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This question already has an answer here:

This is a somewhat hand wavy question but I'm not sure how to ask it more precisely.

If we have a countably infinite sequence (or set), can we take away infinitely many elements from the sequence infinitely many times and still be left with infinitely many elements? Or is it the case that we must be left with 0 or finitely many elements?

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marked as duplicate by Martin Sleziak, Marc van Leeuwen, N. F. Taussig, user147263, Morgan Rodgers Nov 11 '15 at 12:50

This question has been asked before and already has an answer. If those answers do not fully address your question, please ask a new question.

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Here's a construction on the natural numbers.

First remove all powers of $3$. Then remove all powers of $5$. Then remove all powers of $7$. Then remove all powers of $11$. Continue in this way, removing all powers of each odd prime. Clearly these removed sets are disjoint (a number cannot be a power of both $3$ and $5$, for example), and infinite.

But what we have left is also infinite. For example, it contains all powers of $2$, and this is an infinite set.


Another possibility (not using any facts from number theory) - let $S$ be the set of all finite $0-1$ sequences (for example, $010001110, 1001, 000\in S$). Remove all sequences starting with $01$. Then remove all sequences starting with $001$. Then remove all sequences starting with $0001$, and continue in this way. Once again, we remove infinitely many elements infinitely many times, but what we have left (namely, the set of sequences starting with a $1$, plus the constant $0$ sequences) is still infinite.


Update: You have assumed in your question that it is possible to remove infinitely many elements from a set infinitely many times. Well, if you can do that (and you can), then just leave off removing the first infinite set. Then what you have left at the end will be infinite.

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Yes, this is possible.

For example, consider the set of all natural numbers $\mathbb N$. In your first move, remove every number that is a power of $2$. In your second move, remove (from the remaining set) every number that is a power of $3$. In your $n$-th move remove all numbers that are a power of the $n$-th prime.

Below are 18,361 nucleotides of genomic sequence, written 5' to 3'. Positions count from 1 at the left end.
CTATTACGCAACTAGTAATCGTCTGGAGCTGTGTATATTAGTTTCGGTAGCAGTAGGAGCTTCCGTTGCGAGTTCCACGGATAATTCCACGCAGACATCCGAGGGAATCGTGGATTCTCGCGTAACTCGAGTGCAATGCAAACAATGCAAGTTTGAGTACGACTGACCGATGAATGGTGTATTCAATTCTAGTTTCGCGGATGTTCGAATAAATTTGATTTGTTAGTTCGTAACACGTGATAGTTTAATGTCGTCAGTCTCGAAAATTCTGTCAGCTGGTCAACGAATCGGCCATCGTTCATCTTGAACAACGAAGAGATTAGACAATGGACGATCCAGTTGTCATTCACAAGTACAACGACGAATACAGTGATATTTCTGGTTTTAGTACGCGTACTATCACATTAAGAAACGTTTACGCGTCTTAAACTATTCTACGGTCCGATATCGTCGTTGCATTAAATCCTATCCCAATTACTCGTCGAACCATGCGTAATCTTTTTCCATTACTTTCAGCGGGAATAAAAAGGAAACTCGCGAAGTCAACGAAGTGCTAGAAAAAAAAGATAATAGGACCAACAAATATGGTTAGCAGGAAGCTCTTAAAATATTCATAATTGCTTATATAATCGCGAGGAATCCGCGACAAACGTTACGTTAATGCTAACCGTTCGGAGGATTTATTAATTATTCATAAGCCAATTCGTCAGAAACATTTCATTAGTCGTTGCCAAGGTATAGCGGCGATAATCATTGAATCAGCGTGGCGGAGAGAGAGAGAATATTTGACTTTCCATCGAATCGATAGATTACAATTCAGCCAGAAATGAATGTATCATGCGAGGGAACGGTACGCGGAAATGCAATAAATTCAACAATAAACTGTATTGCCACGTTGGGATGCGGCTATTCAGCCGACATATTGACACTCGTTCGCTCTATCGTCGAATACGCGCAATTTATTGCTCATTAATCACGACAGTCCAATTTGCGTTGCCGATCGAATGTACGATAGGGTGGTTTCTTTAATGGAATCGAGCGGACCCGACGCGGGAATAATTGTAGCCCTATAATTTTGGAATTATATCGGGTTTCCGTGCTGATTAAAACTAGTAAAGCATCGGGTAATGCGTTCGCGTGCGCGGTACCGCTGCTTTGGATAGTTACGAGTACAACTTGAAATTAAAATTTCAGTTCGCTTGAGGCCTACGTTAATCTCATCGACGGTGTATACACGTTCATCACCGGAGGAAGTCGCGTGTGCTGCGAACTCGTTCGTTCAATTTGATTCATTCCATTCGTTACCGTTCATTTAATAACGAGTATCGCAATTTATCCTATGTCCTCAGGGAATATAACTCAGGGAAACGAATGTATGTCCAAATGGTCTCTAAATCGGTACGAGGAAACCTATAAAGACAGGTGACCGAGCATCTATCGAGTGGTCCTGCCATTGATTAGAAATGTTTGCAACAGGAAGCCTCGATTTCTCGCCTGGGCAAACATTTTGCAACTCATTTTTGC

After you have done this infinitely many times (once for each prime), there are still infinitely many numbers left - namely those with at least 2 distinct prime factors (and also the number 1).

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    $\begingroup$ In fact $1$ is a power of every prime; it gets removed (each time if it could). $\endgroup$ – Marc van Leeuwen Nov 11 '15 at 6:36
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Let $P_1$ be the set of odd prime numbers which are congruent to $1$ modulo $4$. It is well known that such a set is infinite.

Start with $X:=\mathbb{N}$.

For each prime $p\in P_1$ define $X:=X-p\mathbb{N}$ i.e. take away the set of integers that are divisible by $p$ (this is an infinite set).

Now doing this for each $p\in P_1$ we get $X$ containing $3^n$ for all $n\geq 0$ so this is still infinite.

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Other possibilities:

  1. Take the natural numbers. First remove the numbers that are divisible by 2, but not by 4. Then remove the numbers that are divisible by 4, but not by 8. Then remove the numbers that are divisible by 8, but not by 16. In general, in the $n$th step, remove the numbers that are divisible by $2^n$, but not by $2^{n+1}$. You are left with the odd numbers.

  2. Take the rational numbers. At the $n$th step, remove all rationals that are between $n-1$ and $n$. You are left with the negative rational numbers.

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